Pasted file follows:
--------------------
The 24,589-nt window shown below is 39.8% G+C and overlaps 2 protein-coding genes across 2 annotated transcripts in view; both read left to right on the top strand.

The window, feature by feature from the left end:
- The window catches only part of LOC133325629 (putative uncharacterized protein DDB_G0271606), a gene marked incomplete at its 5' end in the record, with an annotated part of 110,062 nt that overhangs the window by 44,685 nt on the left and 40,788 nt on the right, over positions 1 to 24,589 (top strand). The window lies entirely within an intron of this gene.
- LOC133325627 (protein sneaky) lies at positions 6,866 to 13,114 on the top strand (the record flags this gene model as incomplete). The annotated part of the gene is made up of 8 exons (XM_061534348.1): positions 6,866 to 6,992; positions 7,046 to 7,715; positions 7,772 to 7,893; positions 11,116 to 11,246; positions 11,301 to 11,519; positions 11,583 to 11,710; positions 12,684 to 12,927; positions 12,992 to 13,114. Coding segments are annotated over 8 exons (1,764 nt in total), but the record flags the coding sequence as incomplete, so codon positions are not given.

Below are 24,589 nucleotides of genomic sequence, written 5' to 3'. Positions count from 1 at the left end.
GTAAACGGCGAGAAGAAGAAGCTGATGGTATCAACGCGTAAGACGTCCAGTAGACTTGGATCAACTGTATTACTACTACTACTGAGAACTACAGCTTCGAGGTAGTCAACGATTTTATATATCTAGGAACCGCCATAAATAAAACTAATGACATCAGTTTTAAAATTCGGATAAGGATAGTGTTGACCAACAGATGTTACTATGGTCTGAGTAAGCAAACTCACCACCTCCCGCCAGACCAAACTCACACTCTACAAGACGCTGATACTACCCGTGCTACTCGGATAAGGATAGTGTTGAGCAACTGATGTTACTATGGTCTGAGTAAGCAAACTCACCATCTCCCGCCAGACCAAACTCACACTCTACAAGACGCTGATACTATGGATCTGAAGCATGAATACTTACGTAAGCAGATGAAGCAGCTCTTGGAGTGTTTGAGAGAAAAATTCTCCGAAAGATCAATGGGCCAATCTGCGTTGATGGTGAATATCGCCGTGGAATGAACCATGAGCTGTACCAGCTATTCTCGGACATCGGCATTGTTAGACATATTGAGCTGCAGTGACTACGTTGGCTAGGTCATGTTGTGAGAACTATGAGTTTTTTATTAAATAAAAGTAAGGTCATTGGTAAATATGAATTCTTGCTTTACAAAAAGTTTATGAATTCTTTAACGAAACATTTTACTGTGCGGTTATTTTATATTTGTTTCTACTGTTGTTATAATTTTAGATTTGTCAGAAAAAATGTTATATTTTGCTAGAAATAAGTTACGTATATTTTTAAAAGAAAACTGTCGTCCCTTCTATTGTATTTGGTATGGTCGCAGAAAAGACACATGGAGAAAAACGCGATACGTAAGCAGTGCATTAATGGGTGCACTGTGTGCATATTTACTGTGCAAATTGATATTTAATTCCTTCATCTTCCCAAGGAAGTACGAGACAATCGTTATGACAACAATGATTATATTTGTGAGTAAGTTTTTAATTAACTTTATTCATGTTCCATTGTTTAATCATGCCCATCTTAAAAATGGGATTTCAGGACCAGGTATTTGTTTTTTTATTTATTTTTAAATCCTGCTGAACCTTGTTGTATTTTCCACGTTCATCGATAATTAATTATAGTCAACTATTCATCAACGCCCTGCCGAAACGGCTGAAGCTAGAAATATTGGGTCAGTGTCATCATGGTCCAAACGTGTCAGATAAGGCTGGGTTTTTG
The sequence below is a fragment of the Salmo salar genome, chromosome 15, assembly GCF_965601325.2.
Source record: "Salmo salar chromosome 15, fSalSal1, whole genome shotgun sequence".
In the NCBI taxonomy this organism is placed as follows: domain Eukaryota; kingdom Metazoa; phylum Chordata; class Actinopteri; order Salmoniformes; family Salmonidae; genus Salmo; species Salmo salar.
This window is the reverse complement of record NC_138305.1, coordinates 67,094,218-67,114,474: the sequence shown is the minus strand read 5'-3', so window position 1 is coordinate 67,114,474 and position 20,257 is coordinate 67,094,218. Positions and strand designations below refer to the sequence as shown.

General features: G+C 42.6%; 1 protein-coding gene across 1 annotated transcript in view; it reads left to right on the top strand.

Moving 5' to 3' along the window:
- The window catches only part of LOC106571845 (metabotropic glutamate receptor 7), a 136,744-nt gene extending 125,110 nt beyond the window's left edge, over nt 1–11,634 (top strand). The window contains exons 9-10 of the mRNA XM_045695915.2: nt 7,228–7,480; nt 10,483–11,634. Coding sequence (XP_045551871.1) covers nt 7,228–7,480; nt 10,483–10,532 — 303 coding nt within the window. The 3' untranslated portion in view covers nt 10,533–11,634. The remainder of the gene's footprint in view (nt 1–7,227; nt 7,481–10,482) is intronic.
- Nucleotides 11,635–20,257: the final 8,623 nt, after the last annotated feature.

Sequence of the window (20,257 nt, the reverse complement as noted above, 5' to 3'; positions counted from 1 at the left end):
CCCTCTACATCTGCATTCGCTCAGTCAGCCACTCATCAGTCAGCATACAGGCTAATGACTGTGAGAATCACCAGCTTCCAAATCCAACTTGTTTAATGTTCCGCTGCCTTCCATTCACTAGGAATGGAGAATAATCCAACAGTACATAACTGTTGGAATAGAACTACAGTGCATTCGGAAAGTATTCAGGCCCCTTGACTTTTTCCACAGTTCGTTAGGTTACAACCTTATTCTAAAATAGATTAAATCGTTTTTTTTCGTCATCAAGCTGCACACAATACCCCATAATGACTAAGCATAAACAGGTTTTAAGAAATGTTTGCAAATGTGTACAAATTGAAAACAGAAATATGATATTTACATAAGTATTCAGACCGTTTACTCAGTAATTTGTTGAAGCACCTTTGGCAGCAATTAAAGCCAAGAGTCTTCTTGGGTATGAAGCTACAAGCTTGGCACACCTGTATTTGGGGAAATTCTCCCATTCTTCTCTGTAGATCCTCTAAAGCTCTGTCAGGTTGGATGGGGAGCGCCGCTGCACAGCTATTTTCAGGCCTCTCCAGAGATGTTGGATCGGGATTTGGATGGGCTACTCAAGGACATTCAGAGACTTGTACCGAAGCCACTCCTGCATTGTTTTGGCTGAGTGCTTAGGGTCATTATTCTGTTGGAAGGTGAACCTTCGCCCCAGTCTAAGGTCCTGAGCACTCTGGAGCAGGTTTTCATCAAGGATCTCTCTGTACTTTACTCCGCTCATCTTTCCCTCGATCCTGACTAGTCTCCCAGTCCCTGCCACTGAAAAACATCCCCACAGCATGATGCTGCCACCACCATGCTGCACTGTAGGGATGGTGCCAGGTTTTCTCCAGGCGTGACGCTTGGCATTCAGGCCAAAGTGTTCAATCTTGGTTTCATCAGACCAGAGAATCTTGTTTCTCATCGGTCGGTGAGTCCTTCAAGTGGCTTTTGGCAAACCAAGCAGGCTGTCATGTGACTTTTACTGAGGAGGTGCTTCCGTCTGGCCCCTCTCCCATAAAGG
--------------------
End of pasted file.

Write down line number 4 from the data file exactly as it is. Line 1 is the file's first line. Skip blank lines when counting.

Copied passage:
- LOC133325627 (protein sneaky) lies at positions 6,866 to 13,114 on the top strand (the record flags this gene model as incomplete). The annotated part of the gene is made up of 8 exons (XM_061534348.1): positions 6,866 to 6,992; positions 7,046 to 7,715; positions 7,772 to 7,893; positions 11,116 to 11,246; positions 11,301 to 11,519; positions 11,583 to 11,710; positions 12,684 to 12,927; positions 12,992 to 13,114. Coding segments are annotated over 8 exons (1,764 nt in total), but the record flags the coding sequence as incomplete, so codon positions are not given.